More than 16 million people have rosacea, the skin disease that results in a red, rosy face. You may also get visible blood vessels and small, red, fluid-filled bumps on your face. A rosacea rash can appear on your cheeks, forehead, chin and tip of your nose, giving you a flush appearance.
Rosacea typically affects people with fair skin between the ages of 30 and 50. The rash comes and goes. It can disappear for years, only to erupt again. Over time, your skin may not return to its original color once rosacea goes into remission, leaving you with a pink or red skin tone.
“Mild rosacea can often be treated by avoiding triggers such as makeup, foods that make you flush or excess sun exposure,” Dr. Olson says. “If the rash persists, there are antibacterial washes, topical creams and prescription medications. If rosacea symptoms are really persistent, there are procedures and additional medications you can get from a dermatologist.”
Get help if your rash spreads or presents other symptoms.
While many skin rashes are not aesthetically appealing, most aren’t life-threatening. Your rash may resolve on its own. And you can usually help it along with a little lotion or topical treatment.
Some rashes can get out of control or be a sign of something more, like an infection or serious allergic reaction. Dr. Olson advises that if your rash shows any of these signs, you need to seek medical treatment:
- Fever – Drug reactions and serious infections from measles or bacteria can cause fevers. Any time you have both a rash and a fever, you should schedule a same-day appointment with your primary care provider.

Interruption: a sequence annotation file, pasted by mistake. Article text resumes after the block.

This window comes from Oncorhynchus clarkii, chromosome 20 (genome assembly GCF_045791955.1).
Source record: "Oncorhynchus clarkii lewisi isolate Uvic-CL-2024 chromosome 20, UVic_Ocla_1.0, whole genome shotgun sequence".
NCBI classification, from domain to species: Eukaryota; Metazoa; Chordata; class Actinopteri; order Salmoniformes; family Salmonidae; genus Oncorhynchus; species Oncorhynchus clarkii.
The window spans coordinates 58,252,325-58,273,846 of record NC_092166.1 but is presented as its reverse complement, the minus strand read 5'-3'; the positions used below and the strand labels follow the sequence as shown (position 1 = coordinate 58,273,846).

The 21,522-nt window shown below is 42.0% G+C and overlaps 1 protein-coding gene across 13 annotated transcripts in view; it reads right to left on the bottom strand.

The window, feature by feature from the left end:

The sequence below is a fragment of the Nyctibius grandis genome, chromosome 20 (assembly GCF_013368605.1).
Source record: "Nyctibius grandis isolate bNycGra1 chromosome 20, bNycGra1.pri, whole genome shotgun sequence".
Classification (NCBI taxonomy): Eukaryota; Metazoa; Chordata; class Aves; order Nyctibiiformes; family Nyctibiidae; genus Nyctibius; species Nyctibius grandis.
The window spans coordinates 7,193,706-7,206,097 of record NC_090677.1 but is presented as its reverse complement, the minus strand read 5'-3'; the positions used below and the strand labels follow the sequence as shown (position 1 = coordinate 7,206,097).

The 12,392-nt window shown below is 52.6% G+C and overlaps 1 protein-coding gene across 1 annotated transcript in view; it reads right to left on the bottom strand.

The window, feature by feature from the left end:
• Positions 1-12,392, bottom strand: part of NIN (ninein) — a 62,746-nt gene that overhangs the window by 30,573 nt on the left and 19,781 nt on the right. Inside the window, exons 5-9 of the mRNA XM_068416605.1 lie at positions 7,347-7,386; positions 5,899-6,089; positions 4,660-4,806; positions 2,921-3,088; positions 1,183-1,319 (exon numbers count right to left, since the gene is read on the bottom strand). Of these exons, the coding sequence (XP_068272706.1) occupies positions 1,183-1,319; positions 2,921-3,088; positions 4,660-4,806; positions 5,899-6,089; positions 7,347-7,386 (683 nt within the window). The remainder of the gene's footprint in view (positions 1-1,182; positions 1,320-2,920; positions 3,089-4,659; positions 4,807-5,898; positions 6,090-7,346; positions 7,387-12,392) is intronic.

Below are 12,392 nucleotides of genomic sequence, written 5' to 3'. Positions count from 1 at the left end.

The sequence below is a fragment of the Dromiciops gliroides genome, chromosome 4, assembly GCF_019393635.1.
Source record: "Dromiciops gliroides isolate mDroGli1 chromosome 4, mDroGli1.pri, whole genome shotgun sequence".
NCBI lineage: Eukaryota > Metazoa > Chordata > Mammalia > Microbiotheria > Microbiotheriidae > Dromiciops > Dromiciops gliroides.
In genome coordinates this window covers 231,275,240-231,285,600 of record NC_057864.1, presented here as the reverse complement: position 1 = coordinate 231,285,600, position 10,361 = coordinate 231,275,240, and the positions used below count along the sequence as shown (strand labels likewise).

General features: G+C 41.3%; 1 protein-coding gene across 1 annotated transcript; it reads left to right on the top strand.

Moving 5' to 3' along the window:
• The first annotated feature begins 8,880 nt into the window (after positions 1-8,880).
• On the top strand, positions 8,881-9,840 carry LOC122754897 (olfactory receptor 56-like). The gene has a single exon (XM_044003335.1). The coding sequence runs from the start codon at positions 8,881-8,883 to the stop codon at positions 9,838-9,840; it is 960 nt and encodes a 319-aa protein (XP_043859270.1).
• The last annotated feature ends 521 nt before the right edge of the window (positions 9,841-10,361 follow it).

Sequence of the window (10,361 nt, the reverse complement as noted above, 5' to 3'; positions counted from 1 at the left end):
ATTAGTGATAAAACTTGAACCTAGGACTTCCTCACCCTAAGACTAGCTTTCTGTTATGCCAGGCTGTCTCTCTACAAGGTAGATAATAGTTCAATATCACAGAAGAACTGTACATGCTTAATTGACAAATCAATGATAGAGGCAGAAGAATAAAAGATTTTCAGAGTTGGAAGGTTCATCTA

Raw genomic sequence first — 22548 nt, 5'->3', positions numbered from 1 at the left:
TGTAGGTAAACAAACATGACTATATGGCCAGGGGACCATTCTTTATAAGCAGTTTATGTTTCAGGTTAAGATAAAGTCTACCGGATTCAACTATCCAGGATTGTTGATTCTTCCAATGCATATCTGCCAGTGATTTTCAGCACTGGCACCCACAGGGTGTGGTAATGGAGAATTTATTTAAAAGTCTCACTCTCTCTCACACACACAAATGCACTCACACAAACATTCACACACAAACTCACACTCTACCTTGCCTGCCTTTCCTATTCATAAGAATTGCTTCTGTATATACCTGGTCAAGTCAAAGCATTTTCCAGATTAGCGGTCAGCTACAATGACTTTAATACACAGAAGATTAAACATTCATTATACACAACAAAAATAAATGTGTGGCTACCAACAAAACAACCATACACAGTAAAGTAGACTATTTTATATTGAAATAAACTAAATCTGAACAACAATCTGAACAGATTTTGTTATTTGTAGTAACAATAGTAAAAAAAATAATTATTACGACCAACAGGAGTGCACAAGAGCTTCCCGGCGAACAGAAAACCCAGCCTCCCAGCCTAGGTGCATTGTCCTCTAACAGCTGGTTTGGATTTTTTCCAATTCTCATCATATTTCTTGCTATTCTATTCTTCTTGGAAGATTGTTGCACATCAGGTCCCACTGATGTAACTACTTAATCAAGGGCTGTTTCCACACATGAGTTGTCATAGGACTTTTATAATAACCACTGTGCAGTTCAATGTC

- Rapid spread – Skin rashes that come on suddenly usually signal an allergic reaction or serious infection. Call your primary care provider. If you have breathing difficulties, call 9-1-1.
- Blistering – Many rashes blister, where bumps turn into fluid-filled pockets. Avoid scratching or popping them. If the blisters are near your eyes or mouth, it’s best to see your provider sooner than later.
- Infection – The reason you don’t want to scratch blisters is because you could spread an infection. If you notice yellow or green fluid, swelling, crusting, red streaks or warm skin, your rash may be infected.
- Pain – Outside of shingles and cellulitis, most rashes don’t cause significant pain. If your rash hurts, you should call your provider or head to Urgent Care.
Your skin is an important diagnostic tool — one of the few that you have at your disposal. Whenever you notice a skin rash or just any spot of concern, it’s worth a call to your primary care provider. They can help you quickly relieve your rash and get you well on your way to recovery — or refer you to a dermatologist, if necessary.